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This VC Is Betting Big on Flying Taxis and Scooters

Adam Grosser says the transportation sector is ripe for investment

3 min read
Man sitting in front of a disassembled car in a garage with tools behind him.

In his workshop, venture capitalist Adam Grosser is converting the original drivetrain on his 1974 Jaguar E-Type into an electric one.

Douglas Palmer

Adam Grosser wants to improve transportationof people, goods, and energy. That’s why the chairman and managing partner of the early-stage venture capital fund UP Partners is investing in several mobility projects. They include Beta Technologies electric vertical-takeoff-and-landing aircraft, Quincus’s operating system for supply-chain and logistics providers, and Teleo’s teleoperation platform for mining, construction, and other heavy equipment.

“Transportation is the underlying fabric of society,” Grosser says. “At UP, we invest in key enabling technologies that help move people and goods faster, safer, more efficiently, and sustainably. This can include anything from new kinds of ground, sea-born, air, or space vehicles to production lines, packages, and units of automation.”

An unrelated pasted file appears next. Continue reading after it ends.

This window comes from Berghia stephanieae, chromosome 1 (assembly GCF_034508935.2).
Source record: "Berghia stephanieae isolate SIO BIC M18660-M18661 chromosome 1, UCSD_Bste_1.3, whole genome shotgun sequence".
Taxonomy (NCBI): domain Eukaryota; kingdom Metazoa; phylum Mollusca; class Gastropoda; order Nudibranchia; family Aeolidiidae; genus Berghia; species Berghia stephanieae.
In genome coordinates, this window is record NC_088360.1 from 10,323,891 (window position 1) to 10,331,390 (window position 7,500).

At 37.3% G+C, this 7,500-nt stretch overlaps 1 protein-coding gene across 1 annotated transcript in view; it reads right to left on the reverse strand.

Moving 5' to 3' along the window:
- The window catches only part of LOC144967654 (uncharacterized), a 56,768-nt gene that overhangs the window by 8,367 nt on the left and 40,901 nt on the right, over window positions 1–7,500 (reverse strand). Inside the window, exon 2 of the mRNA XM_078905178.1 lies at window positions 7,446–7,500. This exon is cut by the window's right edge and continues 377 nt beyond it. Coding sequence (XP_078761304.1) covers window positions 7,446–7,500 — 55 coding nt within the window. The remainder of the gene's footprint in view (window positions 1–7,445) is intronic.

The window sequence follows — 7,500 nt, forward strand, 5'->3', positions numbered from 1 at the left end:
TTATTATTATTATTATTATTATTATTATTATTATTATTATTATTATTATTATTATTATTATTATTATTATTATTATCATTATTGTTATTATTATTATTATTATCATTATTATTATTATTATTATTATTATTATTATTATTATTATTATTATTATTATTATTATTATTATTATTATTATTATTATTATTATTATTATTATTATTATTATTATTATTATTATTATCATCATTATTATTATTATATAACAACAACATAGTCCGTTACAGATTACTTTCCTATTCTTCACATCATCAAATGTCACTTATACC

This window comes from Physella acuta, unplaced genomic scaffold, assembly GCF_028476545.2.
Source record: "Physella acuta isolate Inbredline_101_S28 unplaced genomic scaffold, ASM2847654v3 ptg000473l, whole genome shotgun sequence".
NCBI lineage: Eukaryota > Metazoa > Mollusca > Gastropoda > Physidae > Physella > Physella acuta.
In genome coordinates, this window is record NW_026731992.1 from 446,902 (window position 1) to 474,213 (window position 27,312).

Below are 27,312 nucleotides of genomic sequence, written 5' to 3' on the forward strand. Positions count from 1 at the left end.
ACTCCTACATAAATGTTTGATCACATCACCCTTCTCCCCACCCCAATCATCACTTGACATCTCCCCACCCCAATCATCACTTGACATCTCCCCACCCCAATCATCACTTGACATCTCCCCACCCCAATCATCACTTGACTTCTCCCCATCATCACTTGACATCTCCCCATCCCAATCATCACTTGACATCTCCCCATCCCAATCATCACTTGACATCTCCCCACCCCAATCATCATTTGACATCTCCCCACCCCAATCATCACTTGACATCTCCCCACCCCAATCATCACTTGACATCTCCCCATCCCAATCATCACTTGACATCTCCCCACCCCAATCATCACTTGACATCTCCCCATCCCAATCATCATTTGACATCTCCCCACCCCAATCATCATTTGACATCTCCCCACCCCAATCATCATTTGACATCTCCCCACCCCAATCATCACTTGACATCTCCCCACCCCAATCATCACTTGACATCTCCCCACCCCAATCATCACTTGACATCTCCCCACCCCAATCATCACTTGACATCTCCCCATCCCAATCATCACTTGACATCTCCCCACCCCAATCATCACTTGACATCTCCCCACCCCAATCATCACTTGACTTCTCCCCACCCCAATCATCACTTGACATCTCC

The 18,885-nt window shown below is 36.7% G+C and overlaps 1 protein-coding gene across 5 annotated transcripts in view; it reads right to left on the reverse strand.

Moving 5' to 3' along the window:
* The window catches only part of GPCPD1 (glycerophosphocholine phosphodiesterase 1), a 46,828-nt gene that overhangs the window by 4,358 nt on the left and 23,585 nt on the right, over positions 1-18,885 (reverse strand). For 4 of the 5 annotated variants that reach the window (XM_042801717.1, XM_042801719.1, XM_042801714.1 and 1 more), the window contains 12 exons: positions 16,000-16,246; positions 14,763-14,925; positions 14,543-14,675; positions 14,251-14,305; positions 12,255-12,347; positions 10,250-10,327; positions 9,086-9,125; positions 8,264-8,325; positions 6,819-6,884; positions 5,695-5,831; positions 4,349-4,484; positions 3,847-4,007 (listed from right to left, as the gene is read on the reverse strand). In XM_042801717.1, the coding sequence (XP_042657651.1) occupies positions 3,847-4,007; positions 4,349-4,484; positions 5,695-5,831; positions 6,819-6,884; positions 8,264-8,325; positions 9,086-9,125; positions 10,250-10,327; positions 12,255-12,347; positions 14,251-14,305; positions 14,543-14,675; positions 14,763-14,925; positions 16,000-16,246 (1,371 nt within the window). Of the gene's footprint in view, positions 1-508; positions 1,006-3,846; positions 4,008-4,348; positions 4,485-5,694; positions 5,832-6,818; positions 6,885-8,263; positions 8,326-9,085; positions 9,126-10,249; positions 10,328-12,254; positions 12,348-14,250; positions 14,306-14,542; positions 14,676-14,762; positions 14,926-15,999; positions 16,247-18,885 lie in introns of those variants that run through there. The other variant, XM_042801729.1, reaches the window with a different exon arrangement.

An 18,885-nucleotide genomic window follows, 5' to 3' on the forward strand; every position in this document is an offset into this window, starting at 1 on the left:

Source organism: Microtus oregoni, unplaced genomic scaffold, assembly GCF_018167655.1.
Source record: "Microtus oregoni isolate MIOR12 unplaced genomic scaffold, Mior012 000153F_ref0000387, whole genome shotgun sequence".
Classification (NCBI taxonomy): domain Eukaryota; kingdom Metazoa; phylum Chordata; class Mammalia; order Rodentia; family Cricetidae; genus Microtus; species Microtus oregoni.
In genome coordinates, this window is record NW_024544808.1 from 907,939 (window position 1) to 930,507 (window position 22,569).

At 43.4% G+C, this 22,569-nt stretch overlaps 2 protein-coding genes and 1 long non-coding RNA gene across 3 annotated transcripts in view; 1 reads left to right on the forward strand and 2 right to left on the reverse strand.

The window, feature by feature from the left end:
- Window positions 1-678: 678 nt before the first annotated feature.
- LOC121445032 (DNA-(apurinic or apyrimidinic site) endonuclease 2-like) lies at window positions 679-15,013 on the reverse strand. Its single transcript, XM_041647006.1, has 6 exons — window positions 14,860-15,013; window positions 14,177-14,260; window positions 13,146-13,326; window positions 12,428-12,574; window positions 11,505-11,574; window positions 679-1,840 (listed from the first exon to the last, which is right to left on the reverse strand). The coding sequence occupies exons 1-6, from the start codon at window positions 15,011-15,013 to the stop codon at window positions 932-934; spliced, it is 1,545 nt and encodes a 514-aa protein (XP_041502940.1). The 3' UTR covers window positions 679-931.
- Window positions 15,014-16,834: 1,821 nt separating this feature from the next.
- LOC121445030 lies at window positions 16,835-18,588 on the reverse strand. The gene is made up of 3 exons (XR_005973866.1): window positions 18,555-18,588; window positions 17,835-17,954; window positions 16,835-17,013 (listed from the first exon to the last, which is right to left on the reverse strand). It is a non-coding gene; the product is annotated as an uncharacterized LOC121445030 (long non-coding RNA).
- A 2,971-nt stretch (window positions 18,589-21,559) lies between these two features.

The mobility sector is ripe for improvement, he says. “Arguably just about everything on a car, except for a few safety systems, was invented by 1920—although not necessarily put into widespread practice. But mobility hasn’t previously been an investable category.”

He credits several factors for this. Faster, smaller, and cheaper additive manufacturing is now available. Also, rapid shifts in battery capacity and electric motor torque have dramatically changed how mobility vehicles and methods are built and work.

The question, he says, is how to pull all these together into something that is safe and more environmentally friendly than what we do today—and which has a viable financial model.

One company that ticks all these boxes for Grosser is Kolors, in Acapulco, Mexico, which aims to transform the bus industry across Latin America by offering a website for riders to reserve a seat on an intercity bus. The company does not own the buses. Instead, it partners with small and medium-size bus lines that own their vehicles to provide a consistent customer experience and offer a single ticketing framework. He describes Kolors as an “asset-light bus company” and compares it to Uber, the ride-hailing service, which also doesn’t own the vehicles customers use.